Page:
When we paint with gouache, previously laid layers of paint will get re-wet, and dissolve again, mixing into and strongly impacting (usually, for the worse) whatever we are trying to create on top.

I know one advice is applying layers in a specific order: starting with very diluted, and using less and less diluted subsequent layers: starting with "watery" and progressing towards "buttery" consistency.

Yet I'm afraid even this layering discipline won't help sufficiently when I'm:

  • trying to use an underpainting
  • trying to create a gradient (I mean "blending") (which, with gouache, is challenging already in itself) on top of a previously laid layer of a gradient.

Casein? Very close, but...

I know James Gurney likes to use casein, which will not dissolve once it dried. He uses it as underpainting under gouache pieces, and for entire works too.

But: casein does not seem to be widely available in my region (and I'm not big into online ordering paints), and anyways I'm also discouraged by the challenges that its organic nature imposes on handling it (like its quite short shelf-life). So I would rather look elsewhere.

What other approach can one take?

What other thing could I do, what additional material(s) should I bring in to achieve my above introduced goals?

I am interested in solutions that:

  • do not compromise the archivalness of the finished works: I wish uncompromised lightfastness (as good as the original paints'), and reliable, long-term adhesion to the carrier material (paper, gesso'd panel, etc.)
  • (preferably) leave the painting's surface similar in character to the original gouache's: I might still would like to apply some color pencil strokes on top, as part of the final steps
  • Just to clarify: the problem with the underpainting is that it also dissolves when painting over it?
    – Joachim
    Apr 23, 2021 at 8:42
  • @Joachim Right.
    – Levente
    Apr 23, 2021 at 8:42
  • @Joachim currently cold-pressed watercolor paper.
    – Levente
    Apr 23, 2021 at 8:48

2 Answers 2

  • Use acrylic paint as an underpainting. It can be safely used in combination with gouache. To retain as much as possible of the character of a gouache painting (the matte look and texture), I suggest diluting it nevertheless, which, in addition, will help keep an eventual underdrawing visible and improves adhesion (based on the discussion here, it otherwise seems best for adhesion to use a matte medium over the acrylics before continuing with the gouache, or to add gum arabic to your gouache). Please do some tests with this in advance, though: too much dilution will compromise the binding properties of the acrylic.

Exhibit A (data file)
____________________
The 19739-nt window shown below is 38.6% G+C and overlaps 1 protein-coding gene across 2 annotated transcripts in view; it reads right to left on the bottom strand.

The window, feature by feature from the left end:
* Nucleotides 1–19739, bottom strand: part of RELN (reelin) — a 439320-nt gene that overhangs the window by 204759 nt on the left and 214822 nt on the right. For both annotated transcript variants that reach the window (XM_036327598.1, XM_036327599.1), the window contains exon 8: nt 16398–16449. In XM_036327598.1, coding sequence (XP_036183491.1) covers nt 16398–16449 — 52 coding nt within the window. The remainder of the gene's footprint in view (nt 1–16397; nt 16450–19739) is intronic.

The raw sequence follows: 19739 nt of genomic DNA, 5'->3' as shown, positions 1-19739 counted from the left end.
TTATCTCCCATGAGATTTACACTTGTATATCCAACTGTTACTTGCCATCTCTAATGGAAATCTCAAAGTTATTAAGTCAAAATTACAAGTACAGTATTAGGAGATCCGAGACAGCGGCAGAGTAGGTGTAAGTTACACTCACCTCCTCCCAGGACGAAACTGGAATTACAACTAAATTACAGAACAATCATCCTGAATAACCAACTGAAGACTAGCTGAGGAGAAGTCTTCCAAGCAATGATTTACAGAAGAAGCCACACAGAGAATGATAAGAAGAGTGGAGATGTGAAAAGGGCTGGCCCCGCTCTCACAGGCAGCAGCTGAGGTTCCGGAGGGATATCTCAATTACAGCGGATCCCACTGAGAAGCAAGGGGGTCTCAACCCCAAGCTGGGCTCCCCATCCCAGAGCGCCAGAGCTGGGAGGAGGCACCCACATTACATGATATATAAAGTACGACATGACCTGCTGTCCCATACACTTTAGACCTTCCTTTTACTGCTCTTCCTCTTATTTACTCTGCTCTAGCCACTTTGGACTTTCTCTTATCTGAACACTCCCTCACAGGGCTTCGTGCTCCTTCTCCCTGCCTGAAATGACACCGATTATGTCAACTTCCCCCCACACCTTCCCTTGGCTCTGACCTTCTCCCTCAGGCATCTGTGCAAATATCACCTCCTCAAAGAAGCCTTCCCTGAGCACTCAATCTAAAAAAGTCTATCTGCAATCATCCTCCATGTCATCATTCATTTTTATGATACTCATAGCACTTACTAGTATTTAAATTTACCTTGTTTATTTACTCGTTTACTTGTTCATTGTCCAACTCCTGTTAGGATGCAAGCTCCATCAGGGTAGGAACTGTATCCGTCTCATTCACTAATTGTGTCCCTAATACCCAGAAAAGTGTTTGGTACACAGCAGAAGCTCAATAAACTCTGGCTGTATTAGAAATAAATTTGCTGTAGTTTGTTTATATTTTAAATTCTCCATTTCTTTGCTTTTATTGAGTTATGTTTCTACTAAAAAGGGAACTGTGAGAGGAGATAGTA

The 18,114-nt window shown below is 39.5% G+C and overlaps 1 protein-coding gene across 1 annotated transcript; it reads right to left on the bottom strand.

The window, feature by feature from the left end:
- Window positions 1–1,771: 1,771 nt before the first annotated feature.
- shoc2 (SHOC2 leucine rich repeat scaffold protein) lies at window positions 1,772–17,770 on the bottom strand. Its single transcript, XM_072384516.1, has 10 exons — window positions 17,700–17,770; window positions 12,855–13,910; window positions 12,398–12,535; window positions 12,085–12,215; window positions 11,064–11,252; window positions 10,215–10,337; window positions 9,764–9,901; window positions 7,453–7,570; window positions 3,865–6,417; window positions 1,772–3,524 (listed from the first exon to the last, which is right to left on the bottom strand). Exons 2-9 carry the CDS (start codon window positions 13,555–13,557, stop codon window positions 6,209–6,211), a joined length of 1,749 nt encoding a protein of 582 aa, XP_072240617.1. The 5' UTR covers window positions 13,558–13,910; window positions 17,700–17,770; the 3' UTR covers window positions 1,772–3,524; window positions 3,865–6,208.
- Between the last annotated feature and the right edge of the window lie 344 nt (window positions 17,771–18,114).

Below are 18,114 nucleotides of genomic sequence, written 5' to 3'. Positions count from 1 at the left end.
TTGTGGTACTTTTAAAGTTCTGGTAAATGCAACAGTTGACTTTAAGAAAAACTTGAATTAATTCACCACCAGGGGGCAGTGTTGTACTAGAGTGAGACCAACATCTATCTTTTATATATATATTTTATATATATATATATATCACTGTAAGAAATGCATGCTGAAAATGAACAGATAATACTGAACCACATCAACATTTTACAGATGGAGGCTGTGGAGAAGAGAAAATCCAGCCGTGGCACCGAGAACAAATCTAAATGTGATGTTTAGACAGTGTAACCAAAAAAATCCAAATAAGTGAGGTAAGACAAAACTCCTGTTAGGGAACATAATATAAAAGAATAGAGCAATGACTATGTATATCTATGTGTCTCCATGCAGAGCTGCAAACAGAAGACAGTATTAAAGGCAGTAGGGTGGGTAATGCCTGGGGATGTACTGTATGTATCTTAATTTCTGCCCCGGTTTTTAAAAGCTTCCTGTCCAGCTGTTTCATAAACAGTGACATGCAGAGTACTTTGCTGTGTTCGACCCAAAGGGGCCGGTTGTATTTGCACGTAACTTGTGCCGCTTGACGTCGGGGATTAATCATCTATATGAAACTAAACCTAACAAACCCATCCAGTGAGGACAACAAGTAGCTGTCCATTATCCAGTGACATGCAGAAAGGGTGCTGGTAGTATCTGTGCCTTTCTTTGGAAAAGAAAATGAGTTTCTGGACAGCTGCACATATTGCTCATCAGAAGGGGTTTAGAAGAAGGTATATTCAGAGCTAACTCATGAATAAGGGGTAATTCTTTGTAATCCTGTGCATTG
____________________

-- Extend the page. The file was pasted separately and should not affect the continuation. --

Shelf-life is not optimal, but better than casein and tempera, and you can cover your palette/dish/container with cellophane to effectively slow down the drying process whenever you take a break.
    Acrylic is flexible even after drying, and can be safely used on paper, canvas, and panel.

  • Use tempera to create your underpainting. After drying, it will be insoluble. It is known for its durability. During the renaissance, even after losing its popularity, this was still regularly used as underpainting for oil paintings because of this characteristic.
    On a layer of tempera it's easier to create gradients using gouache.
    Egg tempera is also fairly easy to make, and it won't interfere with the appearance of the gouache that's applied on top of it.

  • Another way to keep your underdrawing intact when working on panel, and without having to resort to (organic) mediums, is by engraving or incising your linework. You can also indent lines on non-hardened gesso. You will be able to see the depressed lines even after several layers of thin paint, but of course they might remain
    Of course, this technique is dependent on your artistic style.

  • I moved the conversation to chat since it was getting pretty long :)
    – Joachim
    Apr 25, 2021 at 13:26

There is also acrylic based gouache available, which will not lift after it has dried. You can use the acrylic gouache as an underpainting that way without it lifting.

  • 1
    Welcome to Arts & Crafts. Could you expand on this a little, maybe provide an example and explain how to use it to solve the problem? Knowing that a type of product exists is a step toward solving the problem, but not directly a solution. Thanks.
    – fixer1234
    May 16, 2021 at 23:46

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